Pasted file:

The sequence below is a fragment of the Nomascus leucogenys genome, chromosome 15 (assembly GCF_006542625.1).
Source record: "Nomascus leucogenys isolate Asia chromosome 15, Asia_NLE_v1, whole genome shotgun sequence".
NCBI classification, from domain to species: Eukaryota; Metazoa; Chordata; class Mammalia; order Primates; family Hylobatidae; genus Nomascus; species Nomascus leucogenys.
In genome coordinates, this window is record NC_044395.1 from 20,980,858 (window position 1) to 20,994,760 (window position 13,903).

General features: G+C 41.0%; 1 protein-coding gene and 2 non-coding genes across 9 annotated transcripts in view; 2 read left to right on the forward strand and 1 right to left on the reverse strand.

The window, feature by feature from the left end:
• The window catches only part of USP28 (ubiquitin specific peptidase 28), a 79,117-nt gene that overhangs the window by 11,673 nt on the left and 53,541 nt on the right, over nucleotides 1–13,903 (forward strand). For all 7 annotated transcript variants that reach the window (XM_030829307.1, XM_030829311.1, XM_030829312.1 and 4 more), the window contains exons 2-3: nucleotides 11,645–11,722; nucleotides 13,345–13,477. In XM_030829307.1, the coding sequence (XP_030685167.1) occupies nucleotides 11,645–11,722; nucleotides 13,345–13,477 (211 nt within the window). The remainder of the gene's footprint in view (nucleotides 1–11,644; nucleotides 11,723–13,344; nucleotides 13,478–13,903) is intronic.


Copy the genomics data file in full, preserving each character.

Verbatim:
The sequence below is a fragment of the Nomascus leucogenys genome, chromosome 15 (assembly GCF_006542625.1).
Source record: "Nomascus leucogenys isolate Asia chromosome 15, Asia_NLE_v1, whole genome shotgun sequence".
NCBI classification, from domain to species: Eukaryota; Metazoa; Chordata; class Mammalia; order Primates; family Hylobatidae; genus Nomascus; species Nomascus leucogenys.
In genome coordinates, this window is record NC_044395.1 from 20,980,858 (window position 1) to 20,994,760 (window position 13,903).

General features: G+C 41.0%; 1 protein-coding gene and 2 non-coding genes across 9 annotated transcripts in view; 2 read left to right on the forward strand and 1 right to left on the reverse strand.

The window, feature by feature from the left end:
• The window catches only part of USP28 (ubiquitin specific peptidase 28), a 79,117-nt gene that overhangs the window by 11,673 nt on the left and 53,541 nt on the right, over nucleotides 1–13,903 (forward strand). For all 7 annotated transcript variants that reach the window (XM_030829307.1, XM_030829311.1, XM_030829312.1 and 4 more), the window contains exons 2-3: nucleotides 11,645–11,722; nucleotides 13,345–13,477. In XM_030829307.1, the coding sequence (XP_030685167.1) occupies nucleotides 11,645–11,722; nucleotides 13,345–13,477 (211 nt within the window). The remainder of the gene's footprint in view (nucleotides 1–11,644; nucleotides 11,723–13,344; nucleotides 13,478–13,903) is intronic.